Tomorrow is Overrated

Recently, I have been seeing this commercial for Jose Cuervo tequila.  This commercial really makes me think: if somehow I knew today was my last day, what would I do?  What would matter to me at that point?  

At the beginning of the commercial, a news broadcast is shown, and the anchor encourages people to “hold your loved ones close.”  Then, it shows the bar patrons singing and dancing and enjoying each other’s company as the world literally ends all around them.

Money doesn’t matter at that point.  A man who grabs money off the bar and runs out is swept away in the disaster outside.  What could he have possibly wanted that money for? Perhaps if the world didn’t end, he would be a few dollars richer?  A meteor crushes a truck outside and the roof is blown off the bar where the patrons are singing and dancing.  The house we have and the car we have don’t matter at that point.  All material possessions are destroyed.

How many of us would be like that man who stole the money off the bar?  Would we spend our last day robbing banks, or stealing cars/jewelry/etc., so we could spend our last day surrounded by material wealth?  Would we go on a shopping spree, spending every last cent in our bank accounts?  Of course not, we think.  This seems pointless, facing the inevitable end of the world.  Indeed, this is how many of us spend a majority of our days–working, in pursuit of material wealth.  It also makes me think about the importance of being present.  Finding the beautiful in the mundane, everyday routine.   Finding some sort of joy in our work, no matter what our work is, is essential. If we’re always anticipating the weekend/summer/retirement, etc., we are missing out on what is happening right now. Not to be morbid, but one day we are not going to make it to the next weekend we are so anticipating.  And, as retirement becomes a distant dream for many in the middle class of this country, it’s becoming increasingly likely that this is how we will spend our actual last day.  More and more Americans expect that they will have to work until they die.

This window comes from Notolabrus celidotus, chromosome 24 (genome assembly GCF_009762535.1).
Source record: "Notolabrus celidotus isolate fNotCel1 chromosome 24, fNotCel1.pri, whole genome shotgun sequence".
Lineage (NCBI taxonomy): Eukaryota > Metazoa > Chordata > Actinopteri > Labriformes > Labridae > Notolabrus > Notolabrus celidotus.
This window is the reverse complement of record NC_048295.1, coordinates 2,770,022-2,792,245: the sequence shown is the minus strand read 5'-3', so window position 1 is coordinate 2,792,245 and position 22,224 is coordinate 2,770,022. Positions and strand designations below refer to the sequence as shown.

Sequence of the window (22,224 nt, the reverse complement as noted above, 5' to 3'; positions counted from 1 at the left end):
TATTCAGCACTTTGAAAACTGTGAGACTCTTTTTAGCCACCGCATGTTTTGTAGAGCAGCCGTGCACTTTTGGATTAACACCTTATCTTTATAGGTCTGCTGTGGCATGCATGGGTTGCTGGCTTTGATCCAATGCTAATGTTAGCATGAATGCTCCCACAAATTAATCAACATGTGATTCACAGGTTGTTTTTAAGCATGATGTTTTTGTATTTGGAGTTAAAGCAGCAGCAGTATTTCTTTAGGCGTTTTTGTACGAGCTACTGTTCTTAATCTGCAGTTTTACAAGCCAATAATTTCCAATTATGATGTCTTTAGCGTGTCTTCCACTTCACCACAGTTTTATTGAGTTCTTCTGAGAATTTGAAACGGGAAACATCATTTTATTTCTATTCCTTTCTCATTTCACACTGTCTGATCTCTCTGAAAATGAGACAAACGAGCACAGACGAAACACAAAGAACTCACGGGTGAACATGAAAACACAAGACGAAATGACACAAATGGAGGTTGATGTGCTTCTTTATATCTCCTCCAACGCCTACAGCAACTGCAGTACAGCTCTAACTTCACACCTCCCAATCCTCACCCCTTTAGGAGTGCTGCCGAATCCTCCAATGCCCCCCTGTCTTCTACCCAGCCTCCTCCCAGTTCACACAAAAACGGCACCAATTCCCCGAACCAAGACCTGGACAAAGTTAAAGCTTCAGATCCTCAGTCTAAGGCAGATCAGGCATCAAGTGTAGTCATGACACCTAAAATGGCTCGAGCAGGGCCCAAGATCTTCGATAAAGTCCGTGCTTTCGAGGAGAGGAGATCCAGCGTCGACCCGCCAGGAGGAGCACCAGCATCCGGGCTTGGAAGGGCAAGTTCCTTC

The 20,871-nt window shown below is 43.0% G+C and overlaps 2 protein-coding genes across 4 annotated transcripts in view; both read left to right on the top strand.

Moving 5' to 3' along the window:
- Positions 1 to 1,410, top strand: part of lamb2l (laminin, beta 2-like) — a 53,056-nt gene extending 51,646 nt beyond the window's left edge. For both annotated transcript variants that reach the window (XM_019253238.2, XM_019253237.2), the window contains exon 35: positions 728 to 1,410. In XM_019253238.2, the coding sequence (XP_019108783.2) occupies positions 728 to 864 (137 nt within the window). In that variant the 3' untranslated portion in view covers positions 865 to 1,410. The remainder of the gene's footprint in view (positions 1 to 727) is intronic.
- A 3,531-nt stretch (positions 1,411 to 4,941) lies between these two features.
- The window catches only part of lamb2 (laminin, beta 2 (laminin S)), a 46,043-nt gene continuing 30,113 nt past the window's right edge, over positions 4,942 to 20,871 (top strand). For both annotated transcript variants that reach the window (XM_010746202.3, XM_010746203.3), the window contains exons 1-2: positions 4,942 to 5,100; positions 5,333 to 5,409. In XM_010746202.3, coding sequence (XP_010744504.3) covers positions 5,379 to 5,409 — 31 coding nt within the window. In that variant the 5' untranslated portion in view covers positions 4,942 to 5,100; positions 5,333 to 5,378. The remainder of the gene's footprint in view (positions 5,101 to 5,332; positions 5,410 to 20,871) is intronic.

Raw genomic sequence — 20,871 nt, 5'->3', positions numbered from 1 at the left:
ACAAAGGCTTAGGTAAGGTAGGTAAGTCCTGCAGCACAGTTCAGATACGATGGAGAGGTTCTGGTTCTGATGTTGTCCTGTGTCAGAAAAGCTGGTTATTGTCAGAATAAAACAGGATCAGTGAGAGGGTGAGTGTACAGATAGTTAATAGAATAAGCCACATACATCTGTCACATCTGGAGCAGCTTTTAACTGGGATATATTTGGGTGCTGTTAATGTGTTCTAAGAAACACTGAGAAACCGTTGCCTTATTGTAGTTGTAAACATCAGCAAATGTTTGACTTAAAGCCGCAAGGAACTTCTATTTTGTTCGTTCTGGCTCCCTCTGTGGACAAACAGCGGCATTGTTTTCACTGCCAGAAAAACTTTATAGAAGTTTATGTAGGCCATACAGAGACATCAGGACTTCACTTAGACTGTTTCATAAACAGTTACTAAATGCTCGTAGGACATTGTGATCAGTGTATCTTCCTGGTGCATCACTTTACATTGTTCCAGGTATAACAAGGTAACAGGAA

Most of us would say we would want to spend our last day with family.  While we say this, how many of us do not live this in our daily lives?  How many of us stay late at work regularly, prioritizing money over family?  Checking work emails after work hours and answering after hours calls and texts has become almost an unspoken expectation in the modern workplace.  How many of us, when we are with family, are on our phones, not giving our loved ones our full attention?  Parents, your kids notice.

Obviously, we can’t literally live everyday like it was our last day, contrary to the popular wisdom.  (Who would ever do laundry?!)  We certainly need to strike a balance between planning for the future and living in the present.  We should think about what it says about our priorities next time we spend an evening on our phones, in the same room as our loved ones, but not actually present.

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